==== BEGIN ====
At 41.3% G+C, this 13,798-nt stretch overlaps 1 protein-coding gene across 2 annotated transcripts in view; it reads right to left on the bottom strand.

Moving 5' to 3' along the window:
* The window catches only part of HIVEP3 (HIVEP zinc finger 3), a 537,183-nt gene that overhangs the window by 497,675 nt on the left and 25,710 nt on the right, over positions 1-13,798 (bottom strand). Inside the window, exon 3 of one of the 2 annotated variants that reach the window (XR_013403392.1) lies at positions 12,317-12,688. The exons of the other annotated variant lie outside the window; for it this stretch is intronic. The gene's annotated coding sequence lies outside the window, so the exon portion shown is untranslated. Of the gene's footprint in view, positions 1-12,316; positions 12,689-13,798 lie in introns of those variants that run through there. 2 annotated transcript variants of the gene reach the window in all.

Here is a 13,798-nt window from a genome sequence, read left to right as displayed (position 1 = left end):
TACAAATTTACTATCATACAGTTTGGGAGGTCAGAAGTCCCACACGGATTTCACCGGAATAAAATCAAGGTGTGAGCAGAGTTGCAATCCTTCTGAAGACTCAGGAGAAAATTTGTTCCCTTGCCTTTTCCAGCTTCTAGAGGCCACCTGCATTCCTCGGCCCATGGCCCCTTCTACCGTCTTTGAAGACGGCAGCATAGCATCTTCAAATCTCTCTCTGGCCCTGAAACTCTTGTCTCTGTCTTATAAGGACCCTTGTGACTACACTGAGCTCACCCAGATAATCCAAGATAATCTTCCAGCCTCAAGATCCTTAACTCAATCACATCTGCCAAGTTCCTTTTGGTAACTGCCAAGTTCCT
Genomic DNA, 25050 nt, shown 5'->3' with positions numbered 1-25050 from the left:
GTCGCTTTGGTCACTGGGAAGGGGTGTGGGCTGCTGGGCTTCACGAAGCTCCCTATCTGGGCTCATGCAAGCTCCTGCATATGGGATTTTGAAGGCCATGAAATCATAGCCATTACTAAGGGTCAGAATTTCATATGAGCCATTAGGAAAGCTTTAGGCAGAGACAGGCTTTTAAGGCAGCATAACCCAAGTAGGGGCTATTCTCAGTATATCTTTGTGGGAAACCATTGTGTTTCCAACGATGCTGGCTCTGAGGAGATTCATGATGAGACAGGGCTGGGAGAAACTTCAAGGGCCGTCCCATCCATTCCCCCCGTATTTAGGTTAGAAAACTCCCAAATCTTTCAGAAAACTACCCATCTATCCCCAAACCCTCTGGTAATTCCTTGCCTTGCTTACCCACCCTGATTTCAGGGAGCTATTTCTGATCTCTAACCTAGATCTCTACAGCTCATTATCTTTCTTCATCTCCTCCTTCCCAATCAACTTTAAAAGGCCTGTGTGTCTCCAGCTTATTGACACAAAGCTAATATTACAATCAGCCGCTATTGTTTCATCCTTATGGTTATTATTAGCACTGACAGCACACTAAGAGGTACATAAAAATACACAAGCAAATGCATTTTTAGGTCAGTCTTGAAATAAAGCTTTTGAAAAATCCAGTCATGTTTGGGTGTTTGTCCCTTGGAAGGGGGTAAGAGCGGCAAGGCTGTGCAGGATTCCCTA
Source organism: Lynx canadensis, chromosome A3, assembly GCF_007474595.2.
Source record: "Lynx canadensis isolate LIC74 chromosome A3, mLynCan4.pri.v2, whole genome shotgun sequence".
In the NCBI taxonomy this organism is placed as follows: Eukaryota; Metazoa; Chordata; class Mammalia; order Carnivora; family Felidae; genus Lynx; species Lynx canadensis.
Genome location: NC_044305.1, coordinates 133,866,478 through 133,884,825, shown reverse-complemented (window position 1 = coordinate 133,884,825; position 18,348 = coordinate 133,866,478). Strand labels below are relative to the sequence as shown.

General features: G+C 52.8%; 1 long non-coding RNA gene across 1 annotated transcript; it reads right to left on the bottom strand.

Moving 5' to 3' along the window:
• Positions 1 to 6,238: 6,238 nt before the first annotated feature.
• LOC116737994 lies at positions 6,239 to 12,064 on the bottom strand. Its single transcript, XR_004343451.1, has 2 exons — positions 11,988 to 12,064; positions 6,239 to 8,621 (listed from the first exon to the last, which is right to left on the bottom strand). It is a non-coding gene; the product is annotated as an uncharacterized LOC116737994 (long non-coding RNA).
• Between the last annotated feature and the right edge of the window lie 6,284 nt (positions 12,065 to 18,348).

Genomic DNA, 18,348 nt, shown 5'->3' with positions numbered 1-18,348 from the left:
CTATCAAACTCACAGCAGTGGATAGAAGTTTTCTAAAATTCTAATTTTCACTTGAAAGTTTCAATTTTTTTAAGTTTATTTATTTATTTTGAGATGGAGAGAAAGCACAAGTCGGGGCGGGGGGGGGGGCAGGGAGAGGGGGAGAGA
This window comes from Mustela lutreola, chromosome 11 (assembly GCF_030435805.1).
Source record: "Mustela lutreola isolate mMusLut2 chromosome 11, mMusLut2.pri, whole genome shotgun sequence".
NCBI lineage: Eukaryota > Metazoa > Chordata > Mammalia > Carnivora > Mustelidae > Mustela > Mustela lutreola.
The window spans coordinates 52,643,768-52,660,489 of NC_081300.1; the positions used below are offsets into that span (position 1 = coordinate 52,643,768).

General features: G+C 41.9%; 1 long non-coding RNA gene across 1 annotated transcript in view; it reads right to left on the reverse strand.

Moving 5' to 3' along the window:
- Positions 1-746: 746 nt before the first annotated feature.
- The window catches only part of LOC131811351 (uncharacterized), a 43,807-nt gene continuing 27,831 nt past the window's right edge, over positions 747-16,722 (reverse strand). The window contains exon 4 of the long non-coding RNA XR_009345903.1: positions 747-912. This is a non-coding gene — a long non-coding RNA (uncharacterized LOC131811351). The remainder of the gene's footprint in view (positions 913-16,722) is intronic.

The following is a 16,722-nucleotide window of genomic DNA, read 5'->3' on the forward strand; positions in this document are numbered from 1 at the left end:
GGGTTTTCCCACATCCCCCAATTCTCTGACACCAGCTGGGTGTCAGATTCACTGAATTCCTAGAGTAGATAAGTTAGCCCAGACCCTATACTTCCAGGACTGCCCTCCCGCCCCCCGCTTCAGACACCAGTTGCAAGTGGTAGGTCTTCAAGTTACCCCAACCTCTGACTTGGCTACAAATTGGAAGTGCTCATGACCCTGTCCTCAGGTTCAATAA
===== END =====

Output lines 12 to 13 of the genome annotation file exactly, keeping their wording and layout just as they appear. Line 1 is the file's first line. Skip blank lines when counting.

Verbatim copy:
General features: G+C 52.8%; 1 long non-coding RNA gene across 1 annotated transcript; it reads right to left on the bottom strand.

Moving 5' to 3' along the window: